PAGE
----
As the sun came up and we drove through the rolling green hills approaching the border, I started seeing buildings reduced to rubble, charred buildings and fields, graffiti saying things like “Kibaki [Kenya’s incumbent president] must go.” I asked one of the other passengers who said that all the destruction I was seeing were the results of Kenya’s December elections, which were disputed, and the effects of which are still being sorted out.
At the Kenyan-Ugandan border all the passengers have to get off the bus & walk across the border (maybe 500 metres) passing through the Kenyan & Ugandan visa offices. As with other crossings I’ve made, a fellow passenger took us in hand, showing us where to stop & which road to take for our documents, and helping deflect the snack, drink & money lending vendors along the way.
A few hrs later we arrived in Tororo, which was to be our base camp for the next 2 weeks. While Beth made a call from the curbside mobile phone services, Judah & I wandered off to get our first corn of the trip – roasted over charcoal stoves on the side of the road. One of the Franciscan sisters met us soon thereafter in a rented car which helped transport our bags to the Travel Lodge Tororo hotel, one of the nicest places in town (although I’ve only managed 2 hot showers – the rest being of the bucket variety, and the electricity is off fairly frequently).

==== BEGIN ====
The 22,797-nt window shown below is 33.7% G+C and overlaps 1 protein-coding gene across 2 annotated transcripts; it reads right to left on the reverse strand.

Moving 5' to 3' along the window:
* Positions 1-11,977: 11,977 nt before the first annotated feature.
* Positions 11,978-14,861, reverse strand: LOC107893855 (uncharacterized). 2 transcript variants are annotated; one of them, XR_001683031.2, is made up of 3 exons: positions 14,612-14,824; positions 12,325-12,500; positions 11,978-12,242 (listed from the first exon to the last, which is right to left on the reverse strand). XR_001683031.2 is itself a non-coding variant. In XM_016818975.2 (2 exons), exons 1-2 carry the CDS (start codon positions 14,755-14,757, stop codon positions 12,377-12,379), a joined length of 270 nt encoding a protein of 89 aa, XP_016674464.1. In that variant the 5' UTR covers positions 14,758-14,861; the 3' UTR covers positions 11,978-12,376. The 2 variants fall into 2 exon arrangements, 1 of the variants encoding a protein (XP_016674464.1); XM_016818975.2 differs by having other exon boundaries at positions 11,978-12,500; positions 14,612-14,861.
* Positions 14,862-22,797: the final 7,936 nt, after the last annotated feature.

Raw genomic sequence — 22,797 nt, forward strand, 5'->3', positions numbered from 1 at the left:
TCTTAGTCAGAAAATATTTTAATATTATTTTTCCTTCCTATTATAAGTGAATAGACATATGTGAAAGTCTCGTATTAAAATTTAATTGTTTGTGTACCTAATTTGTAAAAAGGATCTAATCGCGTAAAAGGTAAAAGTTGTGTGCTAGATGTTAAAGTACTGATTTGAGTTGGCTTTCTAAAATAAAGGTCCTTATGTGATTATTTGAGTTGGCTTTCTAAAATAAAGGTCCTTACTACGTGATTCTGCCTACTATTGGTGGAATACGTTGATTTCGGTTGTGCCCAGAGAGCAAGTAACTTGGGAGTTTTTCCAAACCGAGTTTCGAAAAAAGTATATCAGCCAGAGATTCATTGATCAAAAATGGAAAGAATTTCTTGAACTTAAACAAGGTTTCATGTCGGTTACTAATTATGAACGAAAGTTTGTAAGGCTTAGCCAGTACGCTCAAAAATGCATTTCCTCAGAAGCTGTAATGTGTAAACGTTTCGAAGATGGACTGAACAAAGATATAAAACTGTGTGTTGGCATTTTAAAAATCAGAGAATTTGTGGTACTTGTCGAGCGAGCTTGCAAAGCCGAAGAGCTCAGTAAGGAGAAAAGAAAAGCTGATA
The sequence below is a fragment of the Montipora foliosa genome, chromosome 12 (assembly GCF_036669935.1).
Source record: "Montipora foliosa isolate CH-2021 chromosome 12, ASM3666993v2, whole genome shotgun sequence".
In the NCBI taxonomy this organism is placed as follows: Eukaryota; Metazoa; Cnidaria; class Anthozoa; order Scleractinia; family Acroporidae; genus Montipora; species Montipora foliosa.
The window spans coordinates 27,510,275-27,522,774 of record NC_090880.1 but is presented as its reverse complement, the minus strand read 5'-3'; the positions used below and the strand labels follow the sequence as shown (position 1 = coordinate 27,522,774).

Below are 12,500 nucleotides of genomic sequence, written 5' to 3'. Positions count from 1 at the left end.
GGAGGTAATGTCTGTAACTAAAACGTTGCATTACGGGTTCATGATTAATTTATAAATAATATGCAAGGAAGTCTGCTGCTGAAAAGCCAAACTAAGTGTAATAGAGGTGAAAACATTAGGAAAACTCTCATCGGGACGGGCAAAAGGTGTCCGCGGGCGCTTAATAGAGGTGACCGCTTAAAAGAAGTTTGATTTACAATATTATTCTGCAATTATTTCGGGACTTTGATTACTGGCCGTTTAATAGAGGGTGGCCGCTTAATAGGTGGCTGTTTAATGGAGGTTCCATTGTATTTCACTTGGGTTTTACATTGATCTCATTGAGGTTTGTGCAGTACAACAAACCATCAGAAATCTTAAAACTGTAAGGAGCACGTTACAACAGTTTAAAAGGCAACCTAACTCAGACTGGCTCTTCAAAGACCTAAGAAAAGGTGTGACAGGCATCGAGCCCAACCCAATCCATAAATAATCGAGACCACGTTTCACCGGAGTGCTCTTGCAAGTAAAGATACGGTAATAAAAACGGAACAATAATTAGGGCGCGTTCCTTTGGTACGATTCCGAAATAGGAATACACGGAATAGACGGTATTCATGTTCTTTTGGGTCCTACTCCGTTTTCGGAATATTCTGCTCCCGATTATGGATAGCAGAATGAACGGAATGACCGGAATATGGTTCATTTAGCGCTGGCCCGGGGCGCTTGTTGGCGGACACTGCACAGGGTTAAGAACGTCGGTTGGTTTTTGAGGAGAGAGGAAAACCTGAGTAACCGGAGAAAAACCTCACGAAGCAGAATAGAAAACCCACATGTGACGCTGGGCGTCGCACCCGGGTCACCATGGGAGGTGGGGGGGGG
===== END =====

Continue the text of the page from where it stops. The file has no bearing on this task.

We went straight on to Mama Kevina school, which was established and is run by the Franciscan sisters. The students were there to greet us, with drums, singing and dancing – very sweet, and very energetic. The kids have mostly come from the North of Uganda, where they were child soldiers in the military operations there (which have been mostly on-going for the past 20 years) or whose families were destroyed by these operations or by the flooding last year. Also at the school are AIDS orphans from this area.
Although the care and effort of the sisters is apparent, many of the buildings are yet unfinished (the school having been established only 2 years ago, and with scrambled together funds from various sources). The kids are packed into dormitories without adequate mosquito nets ( so malaria is obviously a big health problem for them, in fact the head teacher-nun had malaria our entire first week here). In a room probably 50 feet by 20 feet there are perhaps 25 3-story bunkbeds, and almost not one spare yard of floorspace. Hopefully, when the next 2 buildings are finished, the kids will be able to spread out some.
There is also a rather amazing bakery, as one of the emphases is vocational training for the kids (almost none of them are likely to go on to university, so it’s important to give them wage-earning skills).